Yet the show rarely beats the viewer over the head with how progressive it’s being — which is a good choice, given that none of this is actually revolutionary to modern-day middle-schoolers. Children’s and young adult media has been ahead of the curve on diversity for years now. YA literature has largely embraced #OwnVoices — the demand that stories about marginalized characters be written by people who share their identities — along with practices like sensitivity reading and content warnings, which many authors in other genres still consider outlandish.
And many children’s TV shows promote sexual and gender diversity; Steven Universe debuted a nonbinary character in 2013, and Netflix’s She-Ra reboot centered on a love story between two girls. YA creators aren’t educating their audience, they’re keeping up with it: The kids of Generation Z — currently between ages seven and 22 — are more likely than any other generation to embrace nonbinary pronouns and identities, favor racial and ethnic diversity, support same-sex marriage, and expect gender parity.
Gen Z girls, or their younger sisters, simply won’t be surprised to see little girls of color as heroines or to learn some of their parents and friends are gay. Older millennials have spent our lives making the cultural space for these stories to exist, but for little girls, those stories have always existed. The ’90s girls who are tuning in to The Baby-Sitters Club in evidently massive numbers — as of filing, the show is the fourth-most popular offering on Netflix — are old enough to have read the books the first time around, but we’re also old enough to remember when even saying the word “feminist” marked you out as a prude, a bitch, or a freak. It can seem inconceivable intersectional politics could ever not be a big deal. But for the little girls who watch The Baby-Sitters Club in 2020, they likely won’t be.
What’s left, after you subtract the angst from identity politics, is simply an honest, sweet, full-hearted appreciation of girlhood: trans girlhood, Black and Brown girlhood, disabled girlhood (well, sort of — does Stacy’s incredibly dramatic diabetes count?), or the girlhood of Kristy’s spooky little Goth sister, who holds doll funerals and proclaims about ancient curses and about whom I demand a spin-off immediately.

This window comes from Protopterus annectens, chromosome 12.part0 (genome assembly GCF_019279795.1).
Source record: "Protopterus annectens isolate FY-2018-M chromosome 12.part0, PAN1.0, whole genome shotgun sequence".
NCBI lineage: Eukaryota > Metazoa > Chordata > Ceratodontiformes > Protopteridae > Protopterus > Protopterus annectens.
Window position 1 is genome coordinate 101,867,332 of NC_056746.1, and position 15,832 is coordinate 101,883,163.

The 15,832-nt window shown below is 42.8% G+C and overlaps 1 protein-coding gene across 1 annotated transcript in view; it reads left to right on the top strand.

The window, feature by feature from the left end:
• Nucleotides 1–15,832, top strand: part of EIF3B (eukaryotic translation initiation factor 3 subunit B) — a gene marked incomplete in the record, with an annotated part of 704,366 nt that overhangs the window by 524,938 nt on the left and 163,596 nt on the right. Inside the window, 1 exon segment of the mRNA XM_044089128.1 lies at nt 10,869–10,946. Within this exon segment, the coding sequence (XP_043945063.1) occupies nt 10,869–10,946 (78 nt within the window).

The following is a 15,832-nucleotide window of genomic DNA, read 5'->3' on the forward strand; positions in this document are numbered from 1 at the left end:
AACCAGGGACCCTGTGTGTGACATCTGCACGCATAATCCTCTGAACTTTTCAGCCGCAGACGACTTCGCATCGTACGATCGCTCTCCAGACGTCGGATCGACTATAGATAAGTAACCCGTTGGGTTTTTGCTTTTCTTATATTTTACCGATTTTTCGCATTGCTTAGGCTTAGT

It is powerful and joyful to be a girl, and there is still something subversive and important in stories that give girlhood all the value and importance we’ve long accorded to boys’ coming-of-age stories. And it is still an important feminist act to show girls they are smart people, capable of fighting injustice, and that their lives can simultaneously be joyful and fun; that they can demand, as Claudia and Dawn do in one episode, a full-scale revolution to overthrow the system, and also some Cool Ranch Doritos in case the revolution takes a while.
Many years have passed since I read The Baby-Sitters Club books, and watching the show now occasionally made me sad, thinking about the childhood I could have had. But mostly, I was excited for my daughter, who deserves to see cool, fun, well-loved girls like Claudia and Mary Anne to reflect her own Asian and biracial experience. She deserves to know there are many ways of being a girl; that she doesn’t have to be a girl if she doesn’t want to, and that being who she is, whoever she is, is great and powerful and worthy of love and respect. Of course, my three-year-old daughter probably won’t be watching Baby-Sitters Club. By the time she’s old enough, this show will seem old-fashioned. But this, too, is strangely joyful: Every time feminists move forward, we make room not only for ourselves, but for the kids who will go further than us when their time arrives.